One of the greatest financial historians alive says central bankers have been incompetent for decades and inflation is our ‘big hangover’

Fed Chair Jerome Powell.
Federal Reserve Chair Jerome Powell at a news conference following a meeting of the Federal Open Market Committee, July 27, 2022, in Washington, D.C.
Drew Angerer—Getty Images

Who or what is responsible for the rampant inflation plaguing the global economy? 

President Biden has argued the key culprit is Russian President Vladimir Putin and his war in Ukraine, going so far as to call the current rise in U.S. consumer prices “Putin’s price hike.” 

On the other hand, Federal Reserve Chairman Jerome Powell says that high inflation is a result of the toxic combination of supply-chain issues brought about by the pandemic, COVID-19 lockdowns in China, the war in Ukraine, and the strong labor market.

But Edward Chancellor, a financial historian, journalist, and investment strategist who has been described as “one of the great financial writers of our era,” argues central bankers are to blame. In his view, central banks’ unsustainable policies have created an “everything bubble,” leaving the global economy with an inflation “hangover.”

Chancellor explained his theory, which is presented in his new book, The Price of Time: The Real Story of Interest, in a recent interview with The Market’s Mark Dittli.

“There’s always the idea that speculative bubbles are formed around the invention of a new technology,” he said. “What I’m doing in my book is leaving aside the tech aspects and the psychological aspects of bubbles, and concentrating solely on the monetary underpinnings. What I argue is that when interest rates are pushed down too low, people are driven into speculative endeavors and chase returns.”

To understand Chancellor’s argument, we have to take a step back to the years following the Great Financial Crisis. After 2008, inflation in most developed nations was low, and central banks around the world were more concerned with ensuring a global economic recovery and the negative impact of deflation.

As a result, interest rates were held at historically low levels, and some central banks, like the U.S. Federal Reserve and the Bank of Japan, instituted a controversial policy called quantitative easing (QE), which involves buying government bonds and mortgage-backed securities in hopes of increasing the money supply and spurring lending and investment.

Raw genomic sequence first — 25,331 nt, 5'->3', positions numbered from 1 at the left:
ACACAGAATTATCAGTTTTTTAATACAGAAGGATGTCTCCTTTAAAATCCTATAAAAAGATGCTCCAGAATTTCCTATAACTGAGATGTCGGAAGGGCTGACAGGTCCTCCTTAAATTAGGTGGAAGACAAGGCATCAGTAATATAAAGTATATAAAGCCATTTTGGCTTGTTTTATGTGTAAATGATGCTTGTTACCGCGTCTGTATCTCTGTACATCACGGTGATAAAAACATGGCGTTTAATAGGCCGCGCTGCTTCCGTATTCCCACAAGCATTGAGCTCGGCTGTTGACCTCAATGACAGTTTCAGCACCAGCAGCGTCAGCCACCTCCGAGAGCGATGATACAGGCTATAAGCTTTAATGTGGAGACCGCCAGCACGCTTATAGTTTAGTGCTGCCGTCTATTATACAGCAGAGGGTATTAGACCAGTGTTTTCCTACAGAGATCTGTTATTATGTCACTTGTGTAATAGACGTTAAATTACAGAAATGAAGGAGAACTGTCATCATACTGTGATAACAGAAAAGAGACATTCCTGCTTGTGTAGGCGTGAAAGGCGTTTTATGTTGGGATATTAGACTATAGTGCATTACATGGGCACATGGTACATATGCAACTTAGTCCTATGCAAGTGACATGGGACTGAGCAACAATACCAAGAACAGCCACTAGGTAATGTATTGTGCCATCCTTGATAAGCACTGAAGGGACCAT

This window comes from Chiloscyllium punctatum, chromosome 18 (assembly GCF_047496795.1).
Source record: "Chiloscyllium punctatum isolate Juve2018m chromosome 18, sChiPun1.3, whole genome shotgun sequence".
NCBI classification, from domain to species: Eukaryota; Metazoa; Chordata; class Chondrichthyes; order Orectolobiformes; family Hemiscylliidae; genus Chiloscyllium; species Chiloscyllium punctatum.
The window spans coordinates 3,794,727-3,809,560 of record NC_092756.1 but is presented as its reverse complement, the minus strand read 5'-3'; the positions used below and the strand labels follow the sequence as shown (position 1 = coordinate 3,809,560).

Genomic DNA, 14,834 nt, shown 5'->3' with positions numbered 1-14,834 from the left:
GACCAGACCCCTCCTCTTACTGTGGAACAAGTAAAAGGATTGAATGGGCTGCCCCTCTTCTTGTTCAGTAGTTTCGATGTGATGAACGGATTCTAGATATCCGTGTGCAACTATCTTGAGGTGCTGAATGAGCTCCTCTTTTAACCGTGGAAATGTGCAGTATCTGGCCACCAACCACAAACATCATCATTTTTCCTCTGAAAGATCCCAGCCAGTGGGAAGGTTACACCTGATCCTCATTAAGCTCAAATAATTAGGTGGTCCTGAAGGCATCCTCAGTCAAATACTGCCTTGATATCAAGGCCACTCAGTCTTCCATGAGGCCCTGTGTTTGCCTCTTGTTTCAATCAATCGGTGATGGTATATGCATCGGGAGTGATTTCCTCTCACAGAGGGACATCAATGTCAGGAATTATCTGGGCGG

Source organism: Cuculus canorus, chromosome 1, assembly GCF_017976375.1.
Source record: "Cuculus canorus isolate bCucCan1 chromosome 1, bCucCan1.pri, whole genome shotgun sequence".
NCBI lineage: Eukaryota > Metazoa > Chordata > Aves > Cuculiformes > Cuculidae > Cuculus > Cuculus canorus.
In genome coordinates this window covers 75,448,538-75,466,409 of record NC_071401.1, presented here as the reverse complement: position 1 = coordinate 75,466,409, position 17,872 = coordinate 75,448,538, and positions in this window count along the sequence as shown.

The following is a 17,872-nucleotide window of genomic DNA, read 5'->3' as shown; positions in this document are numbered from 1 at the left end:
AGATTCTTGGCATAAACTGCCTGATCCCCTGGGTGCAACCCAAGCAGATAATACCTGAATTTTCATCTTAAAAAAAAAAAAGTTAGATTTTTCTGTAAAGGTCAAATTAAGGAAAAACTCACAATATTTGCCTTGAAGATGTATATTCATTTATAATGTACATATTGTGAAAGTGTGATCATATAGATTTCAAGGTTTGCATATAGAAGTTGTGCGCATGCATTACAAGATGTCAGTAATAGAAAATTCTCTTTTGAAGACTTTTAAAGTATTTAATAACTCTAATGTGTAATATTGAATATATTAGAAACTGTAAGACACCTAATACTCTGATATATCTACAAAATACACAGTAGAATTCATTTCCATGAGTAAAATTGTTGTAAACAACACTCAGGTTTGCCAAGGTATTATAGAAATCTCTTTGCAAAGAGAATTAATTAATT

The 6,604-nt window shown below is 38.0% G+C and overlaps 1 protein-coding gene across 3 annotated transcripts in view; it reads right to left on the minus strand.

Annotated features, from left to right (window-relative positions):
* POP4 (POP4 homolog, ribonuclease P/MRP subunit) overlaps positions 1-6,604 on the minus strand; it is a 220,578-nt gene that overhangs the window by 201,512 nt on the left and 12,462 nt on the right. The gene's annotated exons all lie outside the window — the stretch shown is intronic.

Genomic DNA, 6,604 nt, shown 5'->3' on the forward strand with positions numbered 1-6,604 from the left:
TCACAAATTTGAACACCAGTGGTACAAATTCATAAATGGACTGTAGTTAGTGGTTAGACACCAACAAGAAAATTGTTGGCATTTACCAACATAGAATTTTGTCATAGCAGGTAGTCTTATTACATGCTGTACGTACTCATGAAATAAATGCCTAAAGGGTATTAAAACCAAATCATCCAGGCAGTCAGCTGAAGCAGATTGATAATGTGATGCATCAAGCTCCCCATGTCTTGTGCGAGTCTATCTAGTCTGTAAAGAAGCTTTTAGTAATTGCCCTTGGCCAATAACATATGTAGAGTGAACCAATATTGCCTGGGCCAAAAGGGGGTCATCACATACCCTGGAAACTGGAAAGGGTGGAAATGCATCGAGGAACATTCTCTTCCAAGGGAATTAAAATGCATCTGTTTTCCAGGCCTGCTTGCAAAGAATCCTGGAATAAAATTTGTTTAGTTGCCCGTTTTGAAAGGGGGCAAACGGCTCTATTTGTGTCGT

Chancellor explained how during these first rounds of QE, the money the Fed created “never fed through to the real economy,” leading central bankers to ignore inflation and become “complacent.”

When the COVID-19 pandemic hit, however, and QE was ramped up again, it was a different story. Central banks around the world cut interest rates and “printed collectively around $8 trillion.” The issue this time was that the money was used to “finance roughly the same amount of government spending,” which contributed to “the largest peacetime deficits in history.”

On top of that, near-zero interest rates and excess liquidity in the financial system encouraged investors to buy risky assets, creating an “everything bubble,” as evidenced by the extreme rise in tech stocks, cryptocurrencies, meme stocks, and even collectibles like baseball cards in 2020 and 2021.

“And, surprise, surprise, we now have rising and unstable inflation,” Chancellor said. “We are now waking up to a big hangover from this monetary extremism.”

Chancellor argues that central bankers believed they could maintain near-zero interest rates and QE without causing a rise in consumer prices because inflation had remained so low, for so long.

“And why was it low? Because of their sound monetary policies. They referred it back to themselves! And now, the moment inflation goes out of control, they say: ‘Oh, it’s not our responsibility, it has to do with Ukraine, or supply chains, or China’s lockdowns,’” he said.

Chancellor went on to argue that central banks’ actions have facilitated speculative trading, instead of a focus on real economic growth. It’s an unsustainable monetary policy that just won’t work moving forward, he said.

“Who knows, perhaps we will all be a bit more grown-up in the future. What we need is a better understanding of economics and finance. So that we can live in a world where finance is mainly used for allocating capital for productive purposes rather than generating speculative paper profits,” he said. 

Although central banks worldwide have begun raising rates this year to combat inflation, Chancellor fears they may revert to their old ways—and he argues if they do, capitalism itself could be at risk.

“The alternative is a world in which what we have seen over the past 12 years is a prelude to ever greater central planning of economic and political life. If we were to go down that route, I would say that capitalism as we know it would not survive.”

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